Monday, May 13, 2013

The Madman's Daughter by Megan Shepherd



Balzer +Bray, 2013

Juliet once knew the life of luxury, but that is far behind her now.  Her reality is working as a cleaning woman, rubbing her knuckles bare scrubbing the bloody floors of the surgical hospital to keep her off of the streets.  Even if Juliet isn’t working on the streets, she still must fend off those who have enjoyed seeing her and her family’s fall in society and feel she should be treated as such.  

Her father is dead, but he caused enough damage to ruin Juliet and her mother’s future without him.  But one item, a drawing of a vivisection taken from her father’s journal, leads Juliet to seek out the person who owns this.  And that one item will also lead her down a dark and dangerous path.  This ripped page from her father's personal journals is all the confirmation Juliet needs to motivate her desire to seek the truth, and leads her to Montgomery, an old friend and former servant.

What he tells Juliet is beyond belief.  Her father is alive, living on an island as a recluse and using Montgomery to go for supplies when needed, regardless of how odd or dangerous those may be.  Juliet demands she goes back with him, even though his friend Balthazar makes her uneasy. 

The journey is more than anyone bargained for, and when Juliet finally reaches the island and understands exactly what her father, Dr. Moreau is doing, the true horror begins.  Juliet’s life is also in danger due to an aberration Dr. Moreau has created that is beginning to kill the natives and will think nothing of killing the humans….madness has taken control.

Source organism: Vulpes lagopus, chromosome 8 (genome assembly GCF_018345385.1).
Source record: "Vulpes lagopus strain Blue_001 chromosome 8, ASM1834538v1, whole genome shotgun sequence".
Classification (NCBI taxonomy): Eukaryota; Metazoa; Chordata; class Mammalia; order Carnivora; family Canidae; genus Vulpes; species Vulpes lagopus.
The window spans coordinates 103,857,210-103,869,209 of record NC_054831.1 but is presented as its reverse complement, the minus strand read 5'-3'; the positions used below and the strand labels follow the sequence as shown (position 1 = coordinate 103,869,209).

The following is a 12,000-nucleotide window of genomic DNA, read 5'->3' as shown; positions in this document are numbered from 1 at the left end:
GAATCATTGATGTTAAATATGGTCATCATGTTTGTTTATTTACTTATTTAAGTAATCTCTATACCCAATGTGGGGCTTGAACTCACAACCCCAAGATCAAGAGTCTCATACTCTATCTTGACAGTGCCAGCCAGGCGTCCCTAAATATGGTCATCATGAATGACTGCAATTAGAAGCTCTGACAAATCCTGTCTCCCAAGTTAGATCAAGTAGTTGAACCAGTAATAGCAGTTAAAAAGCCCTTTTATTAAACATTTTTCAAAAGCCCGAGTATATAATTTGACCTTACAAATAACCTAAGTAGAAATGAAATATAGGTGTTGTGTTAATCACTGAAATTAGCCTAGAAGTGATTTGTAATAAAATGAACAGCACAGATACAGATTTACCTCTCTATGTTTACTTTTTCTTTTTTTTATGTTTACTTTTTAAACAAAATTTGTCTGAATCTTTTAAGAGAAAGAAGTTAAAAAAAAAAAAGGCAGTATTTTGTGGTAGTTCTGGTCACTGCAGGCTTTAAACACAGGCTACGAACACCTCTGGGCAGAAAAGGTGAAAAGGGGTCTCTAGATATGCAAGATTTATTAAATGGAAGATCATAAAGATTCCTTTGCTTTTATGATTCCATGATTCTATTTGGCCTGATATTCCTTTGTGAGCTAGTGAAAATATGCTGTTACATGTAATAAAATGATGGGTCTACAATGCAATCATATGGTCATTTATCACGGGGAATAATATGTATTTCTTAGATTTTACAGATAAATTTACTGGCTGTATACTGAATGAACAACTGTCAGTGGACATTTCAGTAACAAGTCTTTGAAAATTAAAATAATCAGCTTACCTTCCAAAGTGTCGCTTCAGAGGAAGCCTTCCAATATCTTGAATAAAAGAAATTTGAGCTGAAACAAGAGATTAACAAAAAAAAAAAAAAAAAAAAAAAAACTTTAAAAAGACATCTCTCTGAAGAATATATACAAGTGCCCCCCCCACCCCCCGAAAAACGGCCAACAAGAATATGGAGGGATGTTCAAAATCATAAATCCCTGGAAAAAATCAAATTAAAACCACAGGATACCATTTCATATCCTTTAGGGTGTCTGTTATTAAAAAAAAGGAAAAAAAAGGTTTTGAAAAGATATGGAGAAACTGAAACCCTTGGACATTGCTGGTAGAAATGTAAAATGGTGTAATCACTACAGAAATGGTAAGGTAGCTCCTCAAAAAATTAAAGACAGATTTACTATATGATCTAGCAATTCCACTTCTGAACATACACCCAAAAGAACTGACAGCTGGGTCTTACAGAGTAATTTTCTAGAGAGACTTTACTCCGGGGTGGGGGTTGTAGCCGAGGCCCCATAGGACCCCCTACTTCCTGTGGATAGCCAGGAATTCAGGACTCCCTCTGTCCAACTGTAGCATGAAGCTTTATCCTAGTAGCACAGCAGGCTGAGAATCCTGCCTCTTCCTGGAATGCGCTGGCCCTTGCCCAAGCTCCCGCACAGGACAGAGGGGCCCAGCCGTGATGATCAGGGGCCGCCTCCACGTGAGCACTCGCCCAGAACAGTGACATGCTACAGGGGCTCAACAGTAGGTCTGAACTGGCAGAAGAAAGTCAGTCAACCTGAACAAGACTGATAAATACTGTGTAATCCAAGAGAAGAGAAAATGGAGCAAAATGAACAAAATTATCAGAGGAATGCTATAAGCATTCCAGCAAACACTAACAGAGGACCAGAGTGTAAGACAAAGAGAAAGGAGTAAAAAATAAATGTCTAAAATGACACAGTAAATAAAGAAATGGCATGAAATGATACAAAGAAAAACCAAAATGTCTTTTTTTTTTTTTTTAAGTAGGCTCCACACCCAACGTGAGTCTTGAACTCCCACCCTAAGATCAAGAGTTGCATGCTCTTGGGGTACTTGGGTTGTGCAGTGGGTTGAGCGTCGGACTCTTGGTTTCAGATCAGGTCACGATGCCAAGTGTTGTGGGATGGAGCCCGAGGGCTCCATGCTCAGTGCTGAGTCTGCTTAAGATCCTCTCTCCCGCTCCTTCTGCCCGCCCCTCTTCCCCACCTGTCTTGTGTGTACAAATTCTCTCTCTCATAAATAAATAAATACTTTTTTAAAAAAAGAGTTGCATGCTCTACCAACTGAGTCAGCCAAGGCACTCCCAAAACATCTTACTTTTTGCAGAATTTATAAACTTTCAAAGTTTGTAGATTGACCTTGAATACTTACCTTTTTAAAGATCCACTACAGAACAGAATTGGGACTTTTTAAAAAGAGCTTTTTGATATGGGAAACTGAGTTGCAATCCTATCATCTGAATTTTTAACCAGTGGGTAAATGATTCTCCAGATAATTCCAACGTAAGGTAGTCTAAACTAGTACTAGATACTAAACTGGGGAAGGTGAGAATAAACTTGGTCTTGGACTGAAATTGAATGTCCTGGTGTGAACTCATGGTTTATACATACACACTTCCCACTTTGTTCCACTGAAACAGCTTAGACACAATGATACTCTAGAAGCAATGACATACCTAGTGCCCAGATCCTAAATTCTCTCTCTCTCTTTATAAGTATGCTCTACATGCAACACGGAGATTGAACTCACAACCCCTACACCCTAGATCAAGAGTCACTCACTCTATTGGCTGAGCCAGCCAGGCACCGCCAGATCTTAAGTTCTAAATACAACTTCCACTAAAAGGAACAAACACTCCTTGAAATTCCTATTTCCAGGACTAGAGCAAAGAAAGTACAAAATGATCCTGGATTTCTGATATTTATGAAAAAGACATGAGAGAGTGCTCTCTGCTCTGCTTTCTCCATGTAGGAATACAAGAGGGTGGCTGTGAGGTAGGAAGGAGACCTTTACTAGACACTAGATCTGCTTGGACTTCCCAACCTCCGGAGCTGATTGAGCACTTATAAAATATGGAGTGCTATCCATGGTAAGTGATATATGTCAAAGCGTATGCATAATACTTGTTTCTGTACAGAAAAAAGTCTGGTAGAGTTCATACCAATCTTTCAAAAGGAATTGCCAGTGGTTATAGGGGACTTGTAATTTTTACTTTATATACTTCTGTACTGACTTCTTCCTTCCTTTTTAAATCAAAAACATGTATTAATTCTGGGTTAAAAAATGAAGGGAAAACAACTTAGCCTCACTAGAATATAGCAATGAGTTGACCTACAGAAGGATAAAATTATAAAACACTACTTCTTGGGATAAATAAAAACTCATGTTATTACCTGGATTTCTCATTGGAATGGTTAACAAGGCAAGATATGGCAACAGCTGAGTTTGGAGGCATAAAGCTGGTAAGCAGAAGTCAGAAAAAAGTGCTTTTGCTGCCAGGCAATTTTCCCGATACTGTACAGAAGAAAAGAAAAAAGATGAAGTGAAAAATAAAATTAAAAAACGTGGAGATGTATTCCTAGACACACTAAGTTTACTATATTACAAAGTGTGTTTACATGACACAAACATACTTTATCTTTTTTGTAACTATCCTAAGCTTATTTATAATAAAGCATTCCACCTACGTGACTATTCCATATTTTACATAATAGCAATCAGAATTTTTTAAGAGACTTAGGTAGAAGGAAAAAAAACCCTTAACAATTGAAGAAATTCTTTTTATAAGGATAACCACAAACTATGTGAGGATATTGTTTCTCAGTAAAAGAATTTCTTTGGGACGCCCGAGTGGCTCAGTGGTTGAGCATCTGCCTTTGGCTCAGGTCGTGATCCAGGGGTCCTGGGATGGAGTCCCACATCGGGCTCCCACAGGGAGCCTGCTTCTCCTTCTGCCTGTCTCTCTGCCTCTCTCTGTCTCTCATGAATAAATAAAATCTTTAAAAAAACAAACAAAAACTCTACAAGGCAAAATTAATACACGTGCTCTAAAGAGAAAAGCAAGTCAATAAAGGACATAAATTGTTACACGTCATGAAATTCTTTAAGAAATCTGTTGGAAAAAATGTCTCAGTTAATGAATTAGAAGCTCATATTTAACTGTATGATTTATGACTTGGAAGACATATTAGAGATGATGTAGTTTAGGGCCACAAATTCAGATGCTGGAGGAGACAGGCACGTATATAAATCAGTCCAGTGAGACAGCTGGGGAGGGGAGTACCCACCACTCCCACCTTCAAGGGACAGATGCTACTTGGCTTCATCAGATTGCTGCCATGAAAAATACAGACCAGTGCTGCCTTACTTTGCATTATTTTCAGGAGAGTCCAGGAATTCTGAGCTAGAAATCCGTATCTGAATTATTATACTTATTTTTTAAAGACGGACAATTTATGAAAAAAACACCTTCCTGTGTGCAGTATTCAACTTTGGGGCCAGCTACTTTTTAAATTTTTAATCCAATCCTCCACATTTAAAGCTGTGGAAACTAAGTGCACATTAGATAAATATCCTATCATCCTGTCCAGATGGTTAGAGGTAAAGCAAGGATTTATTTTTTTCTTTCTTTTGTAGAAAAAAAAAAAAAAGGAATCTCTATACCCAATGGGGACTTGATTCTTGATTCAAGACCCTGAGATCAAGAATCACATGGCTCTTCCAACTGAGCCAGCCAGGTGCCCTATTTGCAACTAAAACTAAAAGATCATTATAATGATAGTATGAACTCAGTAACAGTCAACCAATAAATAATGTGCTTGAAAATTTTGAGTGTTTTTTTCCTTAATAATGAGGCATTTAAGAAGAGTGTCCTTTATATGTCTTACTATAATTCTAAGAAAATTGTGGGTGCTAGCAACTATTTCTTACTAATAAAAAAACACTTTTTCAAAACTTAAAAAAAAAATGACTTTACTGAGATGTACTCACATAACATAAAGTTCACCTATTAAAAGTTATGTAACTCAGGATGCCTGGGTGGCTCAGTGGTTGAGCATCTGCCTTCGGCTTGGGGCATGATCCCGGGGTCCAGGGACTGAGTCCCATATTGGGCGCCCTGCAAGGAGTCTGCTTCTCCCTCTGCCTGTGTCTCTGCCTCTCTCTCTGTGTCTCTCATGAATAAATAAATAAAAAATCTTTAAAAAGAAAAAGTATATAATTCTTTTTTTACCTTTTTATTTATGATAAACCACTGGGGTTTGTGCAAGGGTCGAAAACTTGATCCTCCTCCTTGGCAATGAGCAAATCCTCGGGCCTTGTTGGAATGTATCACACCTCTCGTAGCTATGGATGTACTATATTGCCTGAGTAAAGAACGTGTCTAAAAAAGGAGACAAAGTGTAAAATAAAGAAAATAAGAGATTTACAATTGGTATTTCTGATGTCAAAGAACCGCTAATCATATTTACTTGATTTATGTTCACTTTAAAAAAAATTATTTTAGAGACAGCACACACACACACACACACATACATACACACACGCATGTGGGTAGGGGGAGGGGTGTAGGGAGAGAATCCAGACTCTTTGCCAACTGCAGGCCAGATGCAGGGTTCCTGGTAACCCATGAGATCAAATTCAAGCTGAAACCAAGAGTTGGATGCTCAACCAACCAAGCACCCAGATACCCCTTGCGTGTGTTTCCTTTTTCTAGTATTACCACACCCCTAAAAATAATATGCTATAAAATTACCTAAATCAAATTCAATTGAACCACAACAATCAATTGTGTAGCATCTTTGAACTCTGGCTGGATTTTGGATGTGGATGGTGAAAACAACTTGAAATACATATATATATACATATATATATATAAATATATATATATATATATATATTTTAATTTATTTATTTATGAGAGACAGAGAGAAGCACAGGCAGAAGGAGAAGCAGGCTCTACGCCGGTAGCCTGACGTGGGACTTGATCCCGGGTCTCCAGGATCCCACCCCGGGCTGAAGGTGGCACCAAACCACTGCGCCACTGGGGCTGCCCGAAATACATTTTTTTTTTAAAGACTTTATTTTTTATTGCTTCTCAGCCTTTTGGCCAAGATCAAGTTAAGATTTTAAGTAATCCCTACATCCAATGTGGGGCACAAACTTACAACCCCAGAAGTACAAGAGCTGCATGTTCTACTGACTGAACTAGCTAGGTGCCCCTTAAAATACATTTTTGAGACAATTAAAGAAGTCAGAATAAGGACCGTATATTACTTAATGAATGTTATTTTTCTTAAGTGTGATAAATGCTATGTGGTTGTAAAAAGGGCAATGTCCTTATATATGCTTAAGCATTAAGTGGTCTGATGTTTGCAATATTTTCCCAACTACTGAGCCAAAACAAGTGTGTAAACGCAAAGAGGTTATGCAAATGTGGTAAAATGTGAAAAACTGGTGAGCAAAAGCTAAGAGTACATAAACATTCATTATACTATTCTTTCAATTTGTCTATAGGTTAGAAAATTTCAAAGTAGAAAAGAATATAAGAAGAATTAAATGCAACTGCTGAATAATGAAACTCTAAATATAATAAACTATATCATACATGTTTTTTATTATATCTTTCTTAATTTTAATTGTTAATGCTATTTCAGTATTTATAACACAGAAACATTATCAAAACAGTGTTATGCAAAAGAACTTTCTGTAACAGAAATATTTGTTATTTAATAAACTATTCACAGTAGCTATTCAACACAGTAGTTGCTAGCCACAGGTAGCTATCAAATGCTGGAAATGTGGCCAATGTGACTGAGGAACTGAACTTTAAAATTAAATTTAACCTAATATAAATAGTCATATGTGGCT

Shepherd has taken the classic tale of The Island of Dr. Moreau and created an alternate re-telling, which includes many of the same characters but in a slighty variegated form.  This story is as chilling as the original  and readers of historical fiction and horror fiction will find themselves mesmerized.  Juliet is a strong female character trapped not only physically on an island but emotionally as well as she battles between her desires and fears.  Although Shepherd doesn’t write in detail about Moreau’s creations, the reader can most certainly “see” them through the small details she does provide.  I'm firmly grounded in the camp of readers that thoroughly enjoyed this book.  As a bonus, the cover is as enthralling as the story told within it.   Recommended. 

2 comments:

Mrs. ReaderPants said...

I had one of my middle schoolers ask about this one today, but I saw it was mostly reviewed for 9-12. Any thoughts on that? I'm mainly worried about sexual content and lots of language when I look at maturity level.

Naomi Bates said...

You should be good with this :)